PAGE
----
Tuesday, May 29, 2012

Likable Characters

No doubt you’ve met some despicable lunks, in literature as in life. So what’s all the fuss about likable characters?

Let’s assume you love your characters deeply and passionately, even the evil and naughty ones (maybe you love those the most). But what if your readers aren’t as taken by them? While characters must of course be themselves, it’s worth noting the traits that readers seem drawn to. Likable characters tend to be proactive and driven, though we also appreciate passive characters who are given a chance to show their mettle. We like characters that are vulnerable and redeemable. Charm doesn’t hurt.

Our interest in characters builds from the set up. “I remember reading once that if you want readers to bond with your main character, put him in love or in trouble on the first page,” says author Elise Broach. “The reason isn’t hard to fathom: it makes the character vulnerable, and readers are instinctively drawn to, interested in, and protective of vulnerable characters. A difficult situation with a high emotional investment for the character sows the seeds of compassion and affection in the reader.” Broach notes that this one trick of circumstance can compensate for a bunch of off-putting personality traits.

Spunk, courage, persistence, ingenuity, kindness, loyalty – these are among the traits that make a character likable, she points out. Humor can offset a number of vices. We’re also endeared to characters with weaknesses like poor judgment (in moderation), as that helps build suspense.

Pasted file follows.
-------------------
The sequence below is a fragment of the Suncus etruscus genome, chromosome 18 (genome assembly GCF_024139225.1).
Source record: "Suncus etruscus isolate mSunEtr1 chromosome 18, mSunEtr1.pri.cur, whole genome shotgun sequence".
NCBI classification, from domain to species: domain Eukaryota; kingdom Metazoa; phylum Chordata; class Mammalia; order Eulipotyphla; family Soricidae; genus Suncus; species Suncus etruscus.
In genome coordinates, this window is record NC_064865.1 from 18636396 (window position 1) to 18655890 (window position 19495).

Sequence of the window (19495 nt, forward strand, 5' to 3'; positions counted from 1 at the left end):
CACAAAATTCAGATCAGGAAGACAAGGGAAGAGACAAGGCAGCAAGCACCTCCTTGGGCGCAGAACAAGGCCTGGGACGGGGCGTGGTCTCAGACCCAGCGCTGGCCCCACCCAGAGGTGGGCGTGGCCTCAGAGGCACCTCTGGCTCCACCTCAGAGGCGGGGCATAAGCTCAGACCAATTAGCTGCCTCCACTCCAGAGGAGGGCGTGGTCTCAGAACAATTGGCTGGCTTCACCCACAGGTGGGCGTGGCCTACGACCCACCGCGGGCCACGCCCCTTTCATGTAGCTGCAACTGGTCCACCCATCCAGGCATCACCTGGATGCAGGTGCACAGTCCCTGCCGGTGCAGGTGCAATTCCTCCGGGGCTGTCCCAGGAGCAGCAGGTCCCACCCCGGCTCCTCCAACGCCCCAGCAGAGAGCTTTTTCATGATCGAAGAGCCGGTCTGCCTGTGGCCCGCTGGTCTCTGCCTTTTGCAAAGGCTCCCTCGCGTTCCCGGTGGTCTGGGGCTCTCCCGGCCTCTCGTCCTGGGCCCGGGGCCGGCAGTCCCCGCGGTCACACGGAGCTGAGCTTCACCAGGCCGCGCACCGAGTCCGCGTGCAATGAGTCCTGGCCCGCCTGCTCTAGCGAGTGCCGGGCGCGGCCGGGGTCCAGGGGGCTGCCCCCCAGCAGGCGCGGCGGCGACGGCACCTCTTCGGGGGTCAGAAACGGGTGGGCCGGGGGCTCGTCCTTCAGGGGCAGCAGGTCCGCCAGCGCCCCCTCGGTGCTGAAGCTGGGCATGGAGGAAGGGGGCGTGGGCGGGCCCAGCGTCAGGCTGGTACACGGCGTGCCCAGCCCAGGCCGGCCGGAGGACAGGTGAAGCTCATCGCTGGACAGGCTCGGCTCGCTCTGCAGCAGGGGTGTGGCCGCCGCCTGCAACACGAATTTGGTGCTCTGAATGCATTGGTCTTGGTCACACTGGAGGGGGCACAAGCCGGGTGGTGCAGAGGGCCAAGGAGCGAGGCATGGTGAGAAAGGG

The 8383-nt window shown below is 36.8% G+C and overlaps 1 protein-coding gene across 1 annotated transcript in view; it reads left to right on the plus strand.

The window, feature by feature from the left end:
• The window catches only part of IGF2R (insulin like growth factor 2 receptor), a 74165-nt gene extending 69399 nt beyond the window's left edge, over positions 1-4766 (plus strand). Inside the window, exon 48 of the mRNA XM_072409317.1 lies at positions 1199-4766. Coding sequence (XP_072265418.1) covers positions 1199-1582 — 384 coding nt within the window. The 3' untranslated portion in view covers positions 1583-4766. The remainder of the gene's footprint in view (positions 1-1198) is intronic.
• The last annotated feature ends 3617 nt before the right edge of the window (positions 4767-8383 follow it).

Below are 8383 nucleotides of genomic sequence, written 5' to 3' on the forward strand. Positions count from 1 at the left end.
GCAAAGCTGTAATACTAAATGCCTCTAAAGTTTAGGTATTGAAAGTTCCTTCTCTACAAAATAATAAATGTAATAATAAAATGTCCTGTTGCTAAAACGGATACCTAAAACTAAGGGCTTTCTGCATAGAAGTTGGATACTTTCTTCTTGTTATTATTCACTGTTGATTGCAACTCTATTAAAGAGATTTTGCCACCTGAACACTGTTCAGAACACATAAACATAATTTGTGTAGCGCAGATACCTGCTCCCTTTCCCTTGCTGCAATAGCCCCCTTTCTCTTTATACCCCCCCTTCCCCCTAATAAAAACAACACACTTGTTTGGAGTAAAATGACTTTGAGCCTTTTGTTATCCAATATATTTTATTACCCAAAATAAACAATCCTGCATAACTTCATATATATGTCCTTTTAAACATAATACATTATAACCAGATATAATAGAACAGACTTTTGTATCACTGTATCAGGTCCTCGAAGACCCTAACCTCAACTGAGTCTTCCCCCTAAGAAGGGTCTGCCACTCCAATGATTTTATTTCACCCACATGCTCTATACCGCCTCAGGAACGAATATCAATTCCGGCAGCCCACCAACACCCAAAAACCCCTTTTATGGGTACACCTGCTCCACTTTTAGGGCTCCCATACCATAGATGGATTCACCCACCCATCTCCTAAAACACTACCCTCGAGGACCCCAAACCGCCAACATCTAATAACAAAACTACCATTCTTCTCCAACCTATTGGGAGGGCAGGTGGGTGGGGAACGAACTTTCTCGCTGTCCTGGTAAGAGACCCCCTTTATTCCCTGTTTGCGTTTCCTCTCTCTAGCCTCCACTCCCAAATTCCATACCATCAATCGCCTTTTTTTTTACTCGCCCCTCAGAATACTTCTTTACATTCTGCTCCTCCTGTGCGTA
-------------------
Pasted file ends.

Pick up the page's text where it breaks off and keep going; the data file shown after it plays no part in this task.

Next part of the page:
What don’t readers like in a character? Predictability, self-pity, preachiness, whining – we have a low tolerance for characters that suffer from these flaws. The passive character can be also be tricky, although author Robin Romm points out that some of the best stories have passive protagonists, characters who have not yet acted on their latent desires. A fierce protagonist can alarm or exhaust the reader, Romm notes, and he may not be capable of the same revelations as a passive character.  “The trick is that the passive character doesn’t stay passive,” Romm says. The passive character should be pushed toward moments of complicated crisis that make readers rethink who she is.

Is a likable female character different from a likable male character? Though it’s not especially literary, Shana Mlawski conducted ananalysis of Entertainment Weekly’s 100 Fav Fictional Characters list. Her conclusions: “Most great female characters, the EW list seems to say, are doers—not thinkers or losers or comedians or lovable ogres or what have you.  Great male characters, meanwhile, range across the entirety of human experience.” Perhaps, Mlawski posits, the problem lies with writers who don’t know how to write nuanced female characters, and in particular with male writers who are afraid they’ll be accused of misogyny if they push beyond the safe strong female character mold. “Or is it that Hollywood’s female characters have been focus-grouped to death, as A.O. Scott suggested in his (hilarious) review of Knight and Day?” Mlawski asks. “Are writers shackled by the market research that says that likable female characters must be ‘tough but not aggressive,’ ‘sexy but not actually having sex,’ and ‘willing to fall for a certain kind of guy without entirely losing their heads’?” 

“The perfect hero is the one who offers the most conflict in the situation, has the longest emotional journey, and has a primal goal we can all root for,” notes author Blake Snyder. Though he’s speaking of screenwriting, it doesn’t hurt the literary writer to consider the questions he poses on character:

  • Is your hero’s goal clearly stated in the set-up?
  • Do clues of what to do next just come to your hero or does she seek them out?
  • Is your hero active or passive?
  • Do other characters tell your character what to do, or does she tell them?